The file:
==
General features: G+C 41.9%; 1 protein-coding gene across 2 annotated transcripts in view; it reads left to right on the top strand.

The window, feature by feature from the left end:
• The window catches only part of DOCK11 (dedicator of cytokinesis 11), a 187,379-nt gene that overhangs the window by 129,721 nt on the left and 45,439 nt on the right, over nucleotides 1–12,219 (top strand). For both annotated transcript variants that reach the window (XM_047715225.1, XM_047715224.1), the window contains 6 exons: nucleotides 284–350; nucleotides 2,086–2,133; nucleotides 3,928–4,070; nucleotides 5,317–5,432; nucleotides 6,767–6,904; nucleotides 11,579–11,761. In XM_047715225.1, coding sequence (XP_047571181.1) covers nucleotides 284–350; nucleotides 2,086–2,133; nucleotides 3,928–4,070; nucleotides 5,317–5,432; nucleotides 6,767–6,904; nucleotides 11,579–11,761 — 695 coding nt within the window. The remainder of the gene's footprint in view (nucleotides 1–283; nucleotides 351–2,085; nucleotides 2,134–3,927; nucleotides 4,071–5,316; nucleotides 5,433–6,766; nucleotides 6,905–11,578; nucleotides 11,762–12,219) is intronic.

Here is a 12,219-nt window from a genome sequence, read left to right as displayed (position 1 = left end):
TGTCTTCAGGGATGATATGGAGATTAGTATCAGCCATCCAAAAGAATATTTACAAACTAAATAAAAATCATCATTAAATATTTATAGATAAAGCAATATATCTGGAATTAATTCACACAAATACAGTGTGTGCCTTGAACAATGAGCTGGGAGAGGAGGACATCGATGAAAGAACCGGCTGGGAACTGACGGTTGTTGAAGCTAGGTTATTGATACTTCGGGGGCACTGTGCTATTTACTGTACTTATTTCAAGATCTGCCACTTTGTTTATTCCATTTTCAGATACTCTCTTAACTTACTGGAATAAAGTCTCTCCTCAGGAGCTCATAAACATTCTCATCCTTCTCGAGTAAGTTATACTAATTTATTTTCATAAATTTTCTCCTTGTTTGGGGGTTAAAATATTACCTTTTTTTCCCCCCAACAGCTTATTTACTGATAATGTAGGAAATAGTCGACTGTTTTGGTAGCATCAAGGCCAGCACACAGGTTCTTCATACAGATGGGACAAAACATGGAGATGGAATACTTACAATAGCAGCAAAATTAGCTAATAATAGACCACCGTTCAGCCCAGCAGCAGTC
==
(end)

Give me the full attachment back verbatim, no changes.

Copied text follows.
General features: G+C 41.9%; 1 protein-coding gene across 2 annotated transcripts in view; it reads left to right on the top strand.

The window, feature by feature from the left end:
• The window catches only part of DOCK11 (dedicator of cytokinesis 11), a 187,379-nt gene that overhangs the window by 129,721 nt on the left and 45,439 nt on the right, over nucleotides 1–12,219 (top strand). For both annotated transcript variants that reach the window (XM_047715225.1, XM_047715224.1), the window contains 6 exons: nucleotides 284–350; nucleotides 2,086–2,133; nucleotides 3,928–4,070; nucleotides 5,317–5,432; nucleotides 6,767–6,904; nucleotides 11,579–11,761. In XM_047715225.1, coding sequence (XP_047571181.1) covers nucleotides 284–350; nucleotides 2,086–2,133; nucleotides 3,928–4,070; nucleotides 5,317–5,432; nucleotides 6,767–6,904; nucleotides 11,579–11,761 — 695 coding nt within the window. The remainder of the gene's footprint in view (nucleotides 1–283; nucleotides 351–2,085; nucleotides 2,134–3,927; nucleotides 4,071–5,316; nucleotides 5,433–6,766; nucleotides 6,905–11,578; nucleotides 11,762–12,219) is intronic.

Here is a 12,219-nt window from a genome sequence, read left to right as displayed (position 1 = left end):
TGTCTTCAGGGATGATATGGAGATTAGTATCAGCCATCCAAAAGAATATTTACAAACTAAATAAAAATCATCATTAAATATTTATAGATAAAGCAATATATCTGGAATTAATTCACACAAATACAGTGTGTGCCTTGAACAATGAGCTGGGAGAGGAGGACATCGATGAAAGAACCGGCTGGGAACTGACGGTTGTTGAAGCTAGGTTATTGATACTTCGGGGGCACTGTGCTATTTACTGTACTTATTTCAAGATCTGCCACTTTGTTTATTCCATTTTCAGATACTCTCTTAACTTACTGGAATAAAGTCTCTCCTCAGGAGCTCATAAACATTCTCATCCTTCTCGAGTAAGTTATACTAATTTATTTTCATAAATTTTCTCCTTGTTTGGGGGTTAAAATATTACCTTTTTTTCCCCCCAACAGCTTATTTACTGATAATGTAGGAAATAGTCGACTGTTTTGGTAGCATCAAGGCCAGCACACAGGTTCTTCATACAGATGGGACAAAACATGGAGATGGAATACTTACAATAGCAGCAAAATTAGCTAATAATAGACCACCGTTCAGCCCAGCAGCAGTC